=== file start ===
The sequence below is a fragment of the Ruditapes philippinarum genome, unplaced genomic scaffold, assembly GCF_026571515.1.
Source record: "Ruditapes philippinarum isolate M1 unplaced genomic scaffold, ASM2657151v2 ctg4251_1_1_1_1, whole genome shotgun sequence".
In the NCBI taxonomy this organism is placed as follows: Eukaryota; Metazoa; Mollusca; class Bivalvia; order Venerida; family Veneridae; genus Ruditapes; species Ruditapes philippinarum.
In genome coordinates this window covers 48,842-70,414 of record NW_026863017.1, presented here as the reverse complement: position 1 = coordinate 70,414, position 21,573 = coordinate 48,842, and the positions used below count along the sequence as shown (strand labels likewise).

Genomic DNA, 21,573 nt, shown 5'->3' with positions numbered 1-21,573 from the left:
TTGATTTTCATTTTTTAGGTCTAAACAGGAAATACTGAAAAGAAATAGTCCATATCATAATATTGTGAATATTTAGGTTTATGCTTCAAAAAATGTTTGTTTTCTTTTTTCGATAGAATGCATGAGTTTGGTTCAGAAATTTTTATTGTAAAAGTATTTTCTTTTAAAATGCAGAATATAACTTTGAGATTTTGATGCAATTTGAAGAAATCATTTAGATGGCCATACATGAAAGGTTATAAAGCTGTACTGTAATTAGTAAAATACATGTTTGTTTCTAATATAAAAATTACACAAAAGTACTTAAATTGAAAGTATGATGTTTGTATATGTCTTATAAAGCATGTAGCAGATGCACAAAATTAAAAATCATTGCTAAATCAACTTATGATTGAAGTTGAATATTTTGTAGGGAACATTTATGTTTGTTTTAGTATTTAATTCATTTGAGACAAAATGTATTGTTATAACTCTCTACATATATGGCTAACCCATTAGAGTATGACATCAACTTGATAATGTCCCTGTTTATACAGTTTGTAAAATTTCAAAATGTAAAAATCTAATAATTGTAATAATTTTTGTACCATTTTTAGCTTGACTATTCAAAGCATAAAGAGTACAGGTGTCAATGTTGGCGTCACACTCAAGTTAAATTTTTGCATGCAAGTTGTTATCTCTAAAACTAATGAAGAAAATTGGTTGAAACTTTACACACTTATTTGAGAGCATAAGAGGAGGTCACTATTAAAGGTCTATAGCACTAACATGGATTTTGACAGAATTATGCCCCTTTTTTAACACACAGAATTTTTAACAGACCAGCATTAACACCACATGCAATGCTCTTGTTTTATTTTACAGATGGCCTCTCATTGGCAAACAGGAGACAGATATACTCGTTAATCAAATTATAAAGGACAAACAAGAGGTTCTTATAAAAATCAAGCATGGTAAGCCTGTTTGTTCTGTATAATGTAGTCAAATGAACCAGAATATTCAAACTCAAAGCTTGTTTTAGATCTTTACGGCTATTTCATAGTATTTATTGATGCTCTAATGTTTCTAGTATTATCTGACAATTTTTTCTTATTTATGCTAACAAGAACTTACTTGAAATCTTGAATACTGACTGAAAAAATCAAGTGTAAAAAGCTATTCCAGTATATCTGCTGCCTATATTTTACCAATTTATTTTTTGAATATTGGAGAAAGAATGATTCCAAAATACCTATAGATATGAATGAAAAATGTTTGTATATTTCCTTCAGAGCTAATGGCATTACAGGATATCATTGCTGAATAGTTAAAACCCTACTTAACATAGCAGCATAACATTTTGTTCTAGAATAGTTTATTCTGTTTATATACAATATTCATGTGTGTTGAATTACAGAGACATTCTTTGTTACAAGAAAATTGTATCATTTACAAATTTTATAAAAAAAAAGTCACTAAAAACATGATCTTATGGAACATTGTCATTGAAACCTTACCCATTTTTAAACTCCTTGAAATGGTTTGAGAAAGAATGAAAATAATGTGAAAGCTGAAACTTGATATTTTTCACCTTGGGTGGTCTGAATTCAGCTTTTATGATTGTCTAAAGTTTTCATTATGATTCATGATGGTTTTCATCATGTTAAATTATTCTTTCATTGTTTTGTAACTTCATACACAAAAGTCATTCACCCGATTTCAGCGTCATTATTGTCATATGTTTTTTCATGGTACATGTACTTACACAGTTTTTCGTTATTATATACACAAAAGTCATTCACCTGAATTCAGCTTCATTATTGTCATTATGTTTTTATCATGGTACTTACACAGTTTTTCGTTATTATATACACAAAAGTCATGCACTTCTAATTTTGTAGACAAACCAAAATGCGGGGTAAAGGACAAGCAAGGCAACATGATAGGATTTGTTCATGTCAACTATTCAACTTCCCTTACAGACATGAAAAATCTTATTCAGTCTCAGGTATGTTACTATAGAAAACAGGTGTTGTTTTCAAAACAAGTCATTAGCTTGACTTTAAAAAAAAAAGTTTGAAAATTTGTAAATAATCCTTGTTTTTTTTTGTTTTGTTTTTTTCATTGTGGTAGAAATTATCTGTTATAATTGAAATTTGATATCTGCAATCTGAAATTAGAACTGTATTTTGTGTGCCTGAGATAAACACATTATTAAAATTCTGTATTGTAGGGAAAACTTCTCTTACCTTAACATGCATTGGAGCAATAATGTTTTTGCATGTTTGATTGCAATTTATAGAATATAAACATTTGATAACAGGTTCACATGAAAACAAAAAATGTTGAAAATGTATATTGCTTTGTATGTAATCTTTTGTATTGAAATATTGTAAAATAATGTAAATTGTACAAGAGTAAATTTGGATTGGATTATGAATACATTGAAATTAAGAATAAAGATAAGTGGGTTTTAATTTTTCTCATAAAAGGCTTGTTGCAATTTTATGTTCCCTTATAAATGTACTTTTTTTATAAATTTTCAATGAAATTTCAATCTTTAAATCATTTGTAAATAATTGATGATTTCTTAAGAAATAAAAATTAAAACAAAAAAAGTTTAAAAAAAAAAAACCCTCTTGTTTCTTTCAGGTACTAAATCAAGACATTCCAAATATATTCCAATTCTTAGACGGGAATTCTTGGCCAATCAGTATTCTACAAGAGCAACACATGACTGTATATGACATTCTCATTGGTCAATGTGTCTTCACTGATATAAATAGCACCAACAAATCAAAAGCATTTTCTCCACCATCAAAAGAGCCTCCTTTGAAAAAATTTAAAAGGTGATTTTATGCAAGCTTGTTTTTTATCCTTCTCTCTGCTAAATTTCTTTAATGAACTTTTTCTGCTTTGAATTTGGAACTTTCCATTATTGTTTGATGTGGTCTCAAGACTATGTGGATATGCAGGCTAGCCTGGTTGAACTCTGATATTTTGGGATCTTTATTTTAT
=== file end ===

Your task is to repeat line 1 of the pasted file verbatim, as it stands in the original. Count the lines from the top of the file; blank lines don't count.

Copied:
The sequence below is a fragment of the Ruditapes philippinarum genome, unplaced genomic scaffold, assembly GCF_026571515.1.